That story tells how Betty came to the farm to find Joseph Peabody a domineering, pitiless miser, his wife Agatha, a drab woman crushed in spirit, and Bob Henderson, the "poorhouse rat," a bright intelligent lad whom the Peabodys had taken from the local almshouse for his board and clothes. Betty Gordon found life at Bramble Farm very different from the picture she and her uncle had drawn in imagination, and only the fact that her uncle's absence in the oil fields had prevented easy communication with him had held her through the summer.

Once, indeed, she had run away, but circumstances had brought her and Bob to the pleasant home of the town police recorder, and Mr. and Mrs. Bender had proved themselves true and steadfast friends to the boy and girl who stood sorely in need of friendship. It was the Benders who had exacted a promise from both Bob and Betty that they would not run away from Bramble Farm without letting them know.

Betty had been instrumental in causing the arrest of two men who had stolen chickens from the Peabody farm, and at the hearing before the recorder something of Mr. Peabody's characteristics and of the conditions at Bramble Farm had been revealed.

Anxious to have Betty and Bob return, Joseph Peabody had practically agreed to treat them more humanely, and for a few weeks, during which the Benders had gone away for their annual vacation, matters at Bramble Farm had in the main improved. But they were gradually slipping back to the old level, and this morning, when Peabody had gored the cow with his pitchfork, Bob had thought disgustedly that it was useless to expect anything good at the hands of the owner of Bramble Farm.

As he and Betty tramped back after delivering the cow, Bob's mind was busy with plans that would free him from Mr. Peabody and set him forward on the road that led to fortune. Bob included making a fortune in his life work, having a shrewd idea that money rightly used was a good gift.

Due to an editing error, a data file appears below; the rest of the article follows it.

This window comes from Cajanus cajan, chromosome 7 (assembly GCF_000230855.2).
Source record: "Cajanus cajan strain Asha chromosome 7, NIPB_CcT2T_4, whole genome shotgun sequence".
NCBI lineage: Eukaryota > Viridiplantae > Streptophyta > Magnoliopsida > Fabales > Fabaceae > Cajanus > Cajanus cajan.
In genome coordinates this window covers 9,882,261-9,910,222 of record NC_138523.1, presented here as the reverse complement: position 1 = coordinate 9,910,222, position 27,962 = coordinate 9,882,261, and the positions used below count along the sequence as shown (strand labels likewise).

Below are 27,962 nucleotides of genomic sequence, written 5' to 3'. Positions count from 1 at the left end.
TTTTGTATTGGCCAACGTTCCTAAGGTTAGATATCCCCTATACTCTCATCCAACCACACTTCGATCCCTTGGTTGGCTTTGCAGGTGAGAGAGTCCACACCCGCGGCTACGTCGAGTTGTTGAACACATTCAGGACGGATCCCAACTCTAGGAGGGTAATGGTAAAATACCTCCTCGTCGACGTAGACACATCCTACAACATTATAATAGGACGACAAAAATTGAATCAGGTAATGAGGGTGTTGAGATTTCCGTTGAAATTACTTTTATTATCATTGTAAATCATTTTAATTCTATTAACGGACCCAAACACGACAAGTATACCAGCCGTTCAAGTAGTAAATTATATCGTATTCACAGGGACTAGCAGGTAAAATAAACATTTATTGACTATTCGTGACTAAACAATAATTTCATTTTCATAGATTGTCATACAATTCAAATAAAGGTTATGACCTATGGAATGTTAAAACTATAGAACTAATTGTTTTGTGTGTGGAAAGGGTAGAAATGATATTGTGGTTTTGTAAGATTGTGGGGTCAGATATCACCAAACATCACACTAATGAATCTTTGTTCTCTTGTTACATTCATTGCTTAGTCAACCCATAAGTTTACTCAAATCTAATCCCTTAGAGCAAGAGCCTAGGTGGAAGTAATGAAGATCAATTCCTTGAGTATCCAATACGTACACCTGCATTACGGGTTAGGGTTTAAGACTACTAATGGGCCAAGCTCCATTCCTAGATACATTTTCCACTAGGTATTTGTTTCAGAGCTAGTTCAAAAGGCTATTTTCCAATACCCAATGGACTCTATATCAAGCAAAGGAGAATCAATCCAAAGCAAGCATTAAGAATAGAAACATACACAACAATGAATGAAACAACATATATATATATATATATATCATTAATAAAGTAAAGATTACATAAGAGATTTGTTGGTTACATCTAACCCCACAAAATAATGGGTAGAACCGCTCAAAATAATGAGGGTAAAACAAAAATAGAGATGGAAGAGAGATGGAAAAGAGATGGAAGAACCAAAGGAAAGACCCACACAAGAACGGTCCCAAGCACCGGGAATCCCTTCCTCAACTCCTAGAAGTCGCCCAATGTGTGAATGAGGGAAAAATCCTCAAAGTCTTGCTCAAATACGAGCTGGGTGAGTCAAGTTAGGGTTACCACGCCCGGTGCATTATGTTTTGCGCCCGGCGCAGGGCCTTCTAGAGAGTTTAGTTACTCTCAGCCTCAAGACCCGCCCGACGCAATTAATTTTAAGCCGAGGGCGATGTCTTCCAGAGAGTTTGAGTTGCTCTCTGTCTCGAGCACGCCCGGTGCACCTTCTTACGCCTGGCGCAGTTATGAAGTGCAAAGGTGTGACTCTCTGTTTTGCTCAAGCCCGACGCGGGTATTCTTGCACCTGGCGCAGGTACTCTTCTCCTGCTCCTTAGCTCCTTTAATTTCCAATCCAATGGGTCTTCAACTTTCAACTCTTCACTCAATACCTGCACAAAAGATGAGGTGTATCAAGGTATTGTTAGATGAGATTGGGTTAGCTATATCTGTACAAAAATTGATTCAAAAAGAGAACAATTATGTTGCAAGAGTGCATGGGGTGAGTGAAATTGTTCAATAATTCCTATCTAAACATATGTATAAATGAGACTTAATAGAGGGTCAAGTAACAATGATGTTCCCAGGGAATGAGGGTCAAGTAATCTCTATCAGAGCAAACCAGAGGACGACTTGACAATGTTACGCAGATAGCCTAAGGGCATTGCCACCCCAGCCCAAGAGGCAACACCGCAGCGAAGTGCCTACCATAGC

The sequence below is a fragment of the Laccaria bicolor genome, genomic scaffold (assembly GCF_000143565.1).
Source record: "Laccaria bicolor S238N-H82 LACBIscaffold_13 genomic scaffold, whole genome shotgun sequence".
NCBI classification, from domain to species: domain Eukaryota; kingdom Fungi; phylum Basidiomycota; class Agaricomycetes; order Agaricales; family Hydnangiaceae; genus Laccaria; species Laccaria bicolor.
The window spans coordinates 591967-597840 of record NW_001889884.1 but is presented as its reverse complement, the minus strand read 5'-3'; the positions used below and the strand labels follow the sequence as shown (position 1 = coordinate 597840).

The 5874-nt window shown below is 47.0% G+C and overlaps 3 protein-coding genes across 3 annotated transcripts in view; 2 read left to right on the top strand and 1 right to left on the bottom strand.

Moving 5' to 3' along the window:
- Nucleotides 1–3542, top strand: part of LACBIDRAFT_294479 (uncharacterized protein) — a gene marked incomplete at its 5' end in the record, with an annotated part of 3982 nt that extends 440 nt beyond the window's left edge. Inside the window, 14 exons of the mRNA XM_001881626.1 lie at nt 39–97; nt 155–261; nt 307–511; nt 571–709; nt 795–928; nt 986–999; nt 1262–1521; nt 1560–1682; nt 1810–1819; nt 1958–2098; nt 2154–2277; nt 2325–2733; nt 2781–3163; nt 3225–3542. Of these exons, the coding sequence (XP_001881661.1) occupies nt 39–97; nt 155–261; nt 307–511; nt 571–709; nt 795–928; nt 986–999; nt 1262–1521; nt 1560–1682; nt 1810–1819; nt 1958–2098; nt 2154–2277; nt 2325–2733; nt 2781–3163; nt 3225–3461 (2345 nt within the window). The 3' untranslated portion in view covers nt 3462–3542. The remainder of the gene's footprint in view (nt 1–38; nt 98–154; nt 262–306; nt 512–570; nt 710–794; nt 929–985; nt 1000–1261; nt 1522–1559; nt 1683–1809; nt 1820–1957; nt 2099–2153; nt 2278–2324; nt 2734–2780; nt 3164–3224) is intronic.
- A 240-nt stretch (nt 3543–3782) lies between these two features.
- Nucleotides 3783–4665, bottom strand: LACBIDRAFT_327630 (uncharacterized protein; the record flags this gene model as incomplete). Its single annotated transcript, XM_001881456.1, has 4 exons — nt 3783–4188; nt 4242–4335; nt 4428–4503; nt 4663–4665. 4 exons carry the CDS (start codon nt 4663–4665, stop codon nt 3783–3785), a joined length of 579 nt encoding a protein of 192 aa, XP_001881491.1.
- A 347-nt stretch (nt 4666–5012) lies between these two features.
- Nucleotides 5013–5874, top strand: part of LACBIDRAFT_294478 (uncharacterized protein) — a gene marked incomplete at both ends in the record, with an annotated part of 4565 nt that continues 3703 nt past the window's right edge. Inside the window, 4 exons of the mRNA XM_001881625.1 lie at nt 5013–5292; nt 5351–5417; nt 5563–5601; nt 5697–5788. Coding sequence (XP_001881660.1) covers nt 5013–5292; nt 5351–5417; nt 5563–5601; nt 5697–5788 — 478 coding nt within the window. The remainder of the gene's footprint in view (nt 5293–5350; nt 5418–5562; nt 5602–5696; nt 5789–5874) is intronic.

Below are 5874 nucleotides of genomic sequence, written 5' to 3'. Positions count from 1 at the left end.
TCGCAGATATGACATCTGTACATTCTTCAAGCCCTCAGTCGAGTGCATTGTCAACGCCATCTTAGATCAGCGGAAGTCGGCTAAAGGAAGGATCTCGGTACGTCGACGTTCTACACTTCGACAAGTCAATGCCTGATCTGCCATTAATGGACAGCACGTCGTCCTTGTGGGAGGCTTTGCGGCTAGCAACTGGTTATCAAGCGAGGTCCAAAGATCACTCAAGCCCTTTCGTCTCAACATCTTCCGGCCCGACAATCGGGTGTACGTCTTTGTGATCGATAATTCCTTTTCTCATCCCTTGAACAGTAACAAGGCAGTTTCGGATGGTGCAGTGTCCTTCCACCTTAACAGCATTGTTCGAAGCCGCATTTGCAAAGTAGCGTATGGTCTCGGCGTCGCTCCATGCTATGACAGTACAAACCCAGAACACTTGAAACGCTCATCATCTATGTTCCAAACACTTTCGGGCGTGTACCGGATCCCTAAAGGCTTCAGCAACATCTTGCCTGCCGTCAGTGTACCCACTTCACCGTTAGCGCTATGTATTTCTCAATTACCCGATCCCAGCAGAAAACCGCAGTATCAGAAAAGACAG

"Where do you suppose your uncle is?" he asked Betty, coming out of a reverie wherein he bade Bramble Farm and all the dwellers there with a single exception a cold and haughty farewell.

"Why, I imagine he is in Washington," returned Betty confidently. "His last letter was from there, though two days ago a postal came from Philadelphia. I think likely he went up to see his lawyer and get his mail. You know it was held there while he was out West. I hope he has all my letters now, and last night I wrote him another, asking him if I couldn't leave here. I said I'd rather go to the strictest kind of a boarding school; and so I would. I'll mail the letter this afternoon in Glenside."

"It's too long a walk for you to take on a hot afternoon," grumbled Bob. "I'm going over to Trowbridge, and I'll mail it there for you."

Betty pulled the letter from her blouse pocket and handed it to him.

"Where's Trowbridge?" she asked, as they came in sight of the boundary line of Bramble Farm and sighted Mr. Peabody in conversation with the mail carrier at the head of the lane. "Can I go with you?"

"We'd better hurry," suggested Bob, quickening his steps. "Trowbridge is four miles beyond Laurel Grove. You've never been there. No, you can't go, Betty, because I have to ride the sorrel. I suppose in time old Peabody will buy another wagon, but no one can tell when that will come to pass."

The wagon house had burned one night, and the master of Bramble Farm could not bring himself to pay out the cash for even a secondhand wagon. As a result, the always limited social activities of the farm were curtailed to the vanishing point.

"What are you going for?" persisted Betty, who had her fair share of feminine curiosity with the additional excuse that interesting events were few and far between in her present everyday life.

Bob grinned.

"Going to a vendue," he announced. "Now how much do you know?"

Betty tossed her head, and elevated her small, freckled nose.

"A vendue?" she repeated. "Why, a vendue is a--a--what is it, Bob?"

"A sale," said Bob. "Some farmer is going to sell out and Peabody wants a wagon. So I have to ride that horse fourteen miles and back --and he has a backbone like a razor blade!--to buy a wagon; that is, if no one bids over me."

"And Mr. Peabody won't pay more than six dollars; he said so at the supper table last night," mourned Betty. "You'll never be able to buy


Betty Gordon in Washington - 2/28